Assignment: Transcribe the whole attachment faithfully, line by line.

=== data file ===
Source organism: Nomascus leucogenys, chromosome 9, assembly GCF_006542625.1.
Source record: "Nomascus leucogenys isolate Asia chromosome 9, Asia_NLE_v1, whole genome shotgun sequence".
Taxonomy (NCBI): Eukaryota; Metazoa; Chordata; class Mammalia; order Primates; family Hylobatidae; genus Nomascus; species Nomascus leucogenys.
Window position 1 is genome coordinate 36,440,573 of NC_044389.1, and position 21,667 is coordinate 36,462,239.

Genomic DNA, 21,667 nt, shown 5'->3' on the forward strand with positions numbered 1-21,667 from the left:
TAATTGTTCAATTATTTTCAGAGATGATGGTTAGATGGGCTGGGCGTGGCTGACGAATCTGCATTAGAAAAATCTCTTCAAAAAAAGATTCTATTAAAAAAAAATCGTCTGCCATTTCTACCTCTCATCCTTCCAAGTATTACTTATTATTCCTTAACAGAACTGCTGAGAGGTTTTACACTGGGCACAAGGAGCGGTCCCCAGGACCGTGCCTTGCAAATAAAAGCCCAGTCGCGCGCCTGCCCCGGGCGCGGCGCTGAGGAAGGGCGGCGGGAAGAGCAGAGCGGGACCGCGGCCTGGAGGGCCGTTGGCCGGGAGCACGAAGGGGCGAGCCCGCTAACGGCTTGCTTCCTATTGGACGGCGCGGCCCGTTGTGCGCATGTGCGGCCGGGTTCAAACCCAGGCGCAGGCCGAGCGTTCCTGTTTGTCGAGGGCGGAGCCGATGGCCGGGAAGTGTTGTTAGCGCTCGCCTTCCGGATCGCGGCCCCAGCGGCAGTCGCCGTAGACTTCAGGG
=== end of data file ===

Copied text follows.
Source organism: Nomascus leucogenys, chromosome 9, assembly GCF_006542625.1.
Source record: "Nomascus leucogenys isolate Asia chromosome 9, Asia_NLE_v1, whole genome shotgun sequence".
Taxonomy (NCBI): Eukaryota; Metazoa; Chordata; class Mammalia; order Primates; family Hylobatidae; genus Nomascus; species Nomascus leucogenys.
Window position 1 is genome coordinate 36,440,573 of NC_044389.1, and position 21,667 is coordinate 36,462,239.

Genomic DNA, 21,667 nt, shown 5'->3' on the forward strand with positions numbered 1-21,667 from the left:
TAATTGTTCAATTATTTTCAGAGATGATGGTTAGATGGGCTGGGCGTGGCTGACGAATCTGCATTAGAAAAATCTCTTCAAAAAAAGATTCTATTAAAAAAAAATCGTCTGCCATTTCTACCTCTCATCCTTCCAAGTATTACTTATTATTCCTTAACAGAACTGCTGAGAGGTTTTACACTGGGCACAAGGAGCGGTCCCCAGGACCGTGCCTTGCAAATAAAAGCCCAGTCGCGCGCCTGCCCCGGGCGCGGCGCTGAGGAAGGGCGGCGGGAAGAGCAGAGCGGGACCGCGGCCTGGAGGGCCGTTGGCCGGGAGCACGAAGGGGCGAGCCCGCTAACGGCTTGCTTCCTATTGGACGGCGCGGCCCGTTGTGCGCATGTGCGGCCGGGTTCAAACCCAGGCGCAGGCCGAGCGTTCCTGTTTGTCGAGGGCGGAGCCGATGGCCGGGAAGTGTTGTTAGCGCTCGCCTTCCGGATCGCGGCCCCAGCGGCAGTCGCCGTAGACTTCAGGG